Our company agrees to cooperate with the official investigation to provide all necessary information that could reveal the truth.

The third key message could be:

To ensure that the vice president cannot access any sensitive information related to the company, it was decided to restrict his access privileges as soon as possible.
4. Present negatives in a broad context

This technique is often used by businesses to minimise the impact of the bad news. It can be used to describe an accident that did not have a profound impact on the organisation. For example, if an employee of a writing company that provides essay tips insulted a customer in some way, you can write that the company was able to deliver thousands of other people with good experiences.

You can also try to isolate the event by stating that it is very rare for your customers to experience problems while dealing with the customer service.

Words to use include in your crisis statement are: “isolated event” and “very rare.” Negative words to avoid are “another issue” and “frequent mistakes.”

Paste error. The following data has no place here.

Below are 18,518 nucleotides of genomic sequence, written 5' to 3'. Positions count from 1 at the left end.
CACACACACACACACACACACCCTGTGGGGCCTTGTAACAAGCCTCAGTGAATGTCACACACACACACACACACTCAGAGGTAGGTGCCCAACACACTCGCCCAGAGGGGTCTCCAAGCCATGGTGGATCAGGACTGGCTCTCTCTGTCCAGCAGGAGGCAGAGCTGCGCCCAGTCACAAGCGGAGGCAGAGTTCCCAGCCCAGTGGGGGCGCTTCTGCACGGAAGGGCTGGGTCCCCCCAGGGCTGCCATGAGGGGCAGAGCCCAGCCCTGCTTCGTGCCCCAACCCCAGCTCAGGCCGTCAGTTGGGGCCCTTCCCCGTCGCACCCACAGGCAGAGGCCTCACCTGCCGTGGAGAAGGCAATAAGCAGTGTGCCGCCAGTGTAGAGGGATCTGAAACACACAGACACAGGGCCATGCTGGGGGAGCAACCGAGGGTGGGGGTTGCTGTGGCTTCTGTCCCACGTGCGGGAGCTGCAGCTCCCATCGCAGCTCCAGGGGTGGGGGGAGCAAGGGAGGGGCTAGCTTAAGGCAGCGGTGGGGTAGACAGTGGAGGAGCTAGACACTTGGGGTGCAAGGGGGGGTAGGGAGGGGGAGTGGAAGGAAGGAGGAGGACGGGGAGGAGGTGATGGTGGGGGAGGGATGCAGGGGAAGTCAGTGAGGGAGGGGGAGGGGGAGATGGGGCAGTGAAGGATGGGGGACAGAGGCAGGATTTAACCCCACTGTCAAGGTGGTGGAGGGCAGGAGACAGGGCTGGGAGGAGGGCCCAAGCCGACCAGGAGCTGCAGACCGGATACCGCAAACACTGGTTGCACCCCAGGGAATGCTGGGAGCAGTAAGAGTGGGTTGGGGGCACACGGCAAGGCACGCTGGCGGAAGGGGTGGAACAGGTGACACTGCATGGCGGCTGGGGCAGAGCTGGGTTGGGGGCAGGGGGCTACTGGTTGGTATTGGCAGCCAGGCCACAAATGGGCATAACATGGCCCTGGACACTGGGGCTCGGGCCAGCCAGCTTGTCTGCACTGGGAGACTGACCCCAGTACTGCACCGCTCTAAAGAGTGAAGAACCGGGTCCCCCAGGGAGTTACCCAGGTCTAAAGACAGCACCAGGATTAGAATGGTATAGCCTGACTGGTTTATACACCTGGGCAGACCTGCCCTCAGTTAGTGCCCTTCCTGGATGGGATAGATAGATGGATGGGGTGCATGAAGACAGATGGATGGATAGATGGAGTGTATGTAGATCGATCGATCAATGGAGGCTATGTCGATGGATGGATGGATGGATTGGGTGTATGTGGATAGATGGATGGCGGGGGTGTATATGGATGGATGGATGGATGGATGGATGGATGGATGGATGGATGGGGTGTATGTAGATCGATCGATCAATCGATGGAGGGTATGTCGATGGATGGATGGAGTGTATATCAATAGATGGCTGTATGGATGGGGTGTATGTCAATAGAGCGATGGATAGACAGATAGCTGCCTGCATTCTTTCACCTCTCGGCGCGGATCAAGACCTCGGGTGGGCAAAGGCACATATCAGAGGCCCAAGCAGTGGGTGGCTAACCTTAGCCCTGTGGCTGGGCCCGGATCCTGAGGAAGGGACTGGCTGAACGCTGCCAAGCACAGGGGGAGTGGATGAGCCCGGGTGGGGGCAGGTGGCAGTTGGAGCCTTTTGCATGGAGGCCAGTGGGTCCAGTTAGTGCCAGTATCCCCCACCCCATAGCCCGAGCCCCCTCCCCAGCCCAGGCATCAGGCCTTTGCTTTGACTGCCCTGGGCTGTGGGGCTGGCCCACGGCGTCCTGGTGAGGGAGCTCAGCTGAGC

5. Express empathy and take action

It’s not wise to create a gap between the company and the public or employees by using negativity. A better idea is to express empathy and eliminate that gap, via a spokesperson.

The empathetic writing includes words like “we appreciate,” “we understand,” and “we acknowledge.” A word of caution: don’t try to use “many people face similar issues” and “accidents like this happen.” If you want to emphasise that the organisation is addressing the problem, do it! If an employee is suspected of setting fire in a warehouse that belongs to the organisation, for example, don’t just state this fact but also inform that you are already working closely with local authorities to find out what happened.